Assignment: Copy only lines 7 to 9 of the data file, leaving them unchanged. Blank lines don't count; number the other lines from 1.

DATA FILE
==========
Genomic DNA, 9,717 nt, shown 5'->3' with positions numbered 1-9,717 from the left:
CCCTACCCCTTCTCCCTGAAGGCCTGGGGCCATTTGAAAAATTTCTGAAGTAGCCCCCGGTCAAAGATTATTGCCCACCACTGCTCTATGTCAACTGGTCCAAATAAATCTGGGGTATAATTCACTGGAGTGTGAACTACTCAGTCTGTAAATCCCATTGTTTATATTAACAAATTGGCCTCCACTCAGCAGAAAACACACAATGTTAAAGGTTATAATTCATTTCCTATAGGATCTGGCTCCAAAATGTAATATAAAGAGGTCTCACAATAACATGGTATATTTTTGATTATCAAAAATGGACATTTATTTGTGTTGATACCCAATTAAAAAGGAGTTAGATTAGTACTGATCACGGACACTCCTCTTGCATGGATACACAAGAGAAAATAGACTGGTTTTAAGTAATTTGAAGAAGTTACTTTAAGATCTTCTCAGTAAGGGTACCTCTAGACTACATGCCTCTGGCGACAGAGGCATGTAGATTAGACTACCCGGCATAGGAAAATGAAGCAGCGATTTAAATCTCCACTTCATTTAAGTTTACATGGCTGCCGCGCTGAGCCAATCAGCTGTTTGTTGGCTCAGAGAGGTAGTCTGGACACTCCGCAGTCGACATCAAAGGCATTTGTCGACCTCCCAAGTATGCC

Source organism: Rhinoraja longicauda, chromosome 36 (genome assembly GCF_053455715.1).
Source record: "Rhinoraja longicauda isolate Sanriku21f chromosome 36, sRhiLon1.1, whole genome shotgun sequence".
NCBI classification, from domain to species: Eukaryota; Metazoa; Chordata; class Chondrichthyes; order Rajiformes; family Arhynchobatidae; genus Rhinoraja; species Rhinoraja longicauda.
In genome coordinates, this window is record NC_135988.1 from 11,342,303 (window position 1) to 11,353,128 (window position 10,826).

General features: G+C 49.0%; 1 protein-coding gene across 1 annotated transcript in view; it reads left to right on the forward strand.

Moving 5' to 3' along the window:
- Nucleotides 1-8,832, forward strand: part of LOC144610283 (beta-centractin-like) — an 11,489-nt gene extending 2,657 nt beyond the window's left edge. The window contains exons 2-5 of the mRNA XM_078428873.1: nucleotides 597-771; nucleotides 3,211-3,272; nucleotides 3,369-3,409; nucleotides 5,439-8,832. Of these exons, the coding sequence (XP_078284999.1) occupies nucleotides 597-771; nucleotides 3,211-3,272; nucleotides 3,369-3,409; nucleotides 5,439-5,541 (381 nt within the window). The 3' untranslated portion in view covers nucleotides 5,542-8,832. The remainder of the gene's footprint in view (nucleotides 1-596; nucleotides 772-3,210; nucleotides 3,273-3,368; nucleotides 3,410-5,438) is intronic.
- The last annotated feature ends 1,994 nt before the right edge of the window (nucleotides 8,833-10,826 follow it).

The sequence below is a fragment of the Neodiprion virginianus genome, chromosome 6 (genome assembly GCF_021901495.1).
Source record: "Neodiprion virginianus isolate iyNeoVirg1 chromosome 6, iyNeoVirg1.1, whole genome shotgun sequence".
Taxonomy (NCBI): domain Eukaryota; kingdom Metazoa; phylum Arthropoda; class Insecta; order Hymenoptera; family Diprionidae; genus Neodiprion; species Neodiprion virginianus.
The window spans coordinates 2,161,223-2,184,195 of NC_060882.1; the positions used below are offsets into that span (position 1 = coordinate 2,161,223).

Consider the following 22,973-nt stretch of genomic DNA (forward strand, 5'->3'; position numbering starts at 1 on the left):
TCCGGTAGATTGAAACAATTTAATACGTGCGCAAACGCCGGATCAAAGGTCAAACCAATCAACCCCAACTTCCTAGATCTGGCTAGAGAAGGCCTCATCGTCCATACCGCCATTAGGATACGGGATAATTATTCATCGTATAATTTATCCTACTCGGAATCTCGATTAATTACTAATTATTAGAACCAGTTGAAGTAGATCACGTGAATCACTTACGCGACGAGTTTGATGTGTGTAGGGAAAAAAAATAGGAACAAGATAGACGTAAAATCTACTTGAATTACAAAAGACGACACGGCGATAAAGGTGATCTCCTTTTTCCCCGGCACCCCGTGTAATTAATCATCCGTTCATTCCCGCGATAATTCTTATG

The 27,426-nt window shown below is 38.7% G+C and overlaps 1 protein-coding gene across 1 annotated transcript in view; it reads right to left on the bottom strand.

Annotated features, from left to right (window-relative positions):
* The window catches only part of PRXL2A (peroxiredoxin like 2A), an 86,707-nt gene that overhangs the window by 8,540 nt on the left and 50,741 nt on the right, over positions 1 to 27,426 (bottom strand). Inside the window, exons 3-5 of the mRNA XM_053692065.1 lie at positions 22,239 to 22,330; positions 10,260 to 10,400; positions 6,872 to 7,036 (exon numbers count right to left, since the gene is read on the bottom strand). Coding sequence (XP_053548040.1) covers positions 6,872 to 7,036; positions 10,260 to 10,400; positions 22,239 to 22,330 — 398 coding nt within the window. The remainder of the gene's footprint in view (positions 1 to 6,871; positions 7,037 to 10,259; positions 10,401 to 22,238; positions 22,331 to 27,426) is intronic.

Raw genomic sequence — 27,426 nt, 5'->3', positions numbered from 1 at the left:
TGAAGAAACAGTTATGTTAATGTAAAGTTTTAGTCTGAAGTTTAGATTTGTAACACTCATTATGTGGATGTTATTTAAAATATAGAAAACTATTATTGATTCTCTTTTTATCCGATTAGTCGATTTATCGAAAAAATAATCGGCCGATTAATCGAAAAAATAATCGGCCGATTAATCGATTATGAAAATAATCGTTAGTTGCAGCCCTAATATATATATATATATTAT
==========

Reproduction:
General features: G+C 49.0%; 1 protein-coding gene across 1 annotated transcript in view; it reads left to right on the forward strand.

Moving 5' to 3' along the window:
- Nucleotides 1-8,832, forward strand: part of LOC144610283 (beta-centractin-like) — an 11,489-nt gene extending 2,657 nt beyond the window's left edge. The window contains exons 2-5 of the mRNA XM_078428873.1: nucleotides 597-771; nucleotides 3,211-3,272; nucleotides 3,369-3,409; nucleotides 5,439-8,832. Of these exons, the coding sequence (XP_078284999.1) occupies nucleotides 597-771; nucleotides 3,211-3,272; nucleotides 3,369-3,409; nucleotides 5,439-5,541 (381 nt within the window). The 3' untranslated portion in view covers nucleotides 5,542-8,832. The remainder of the gene's footprint in view (nucleotides 1-596; nucleotides 772-3,210; nucleotides 3,273-3,368; nucleotides 3,410-5,438) is intronic.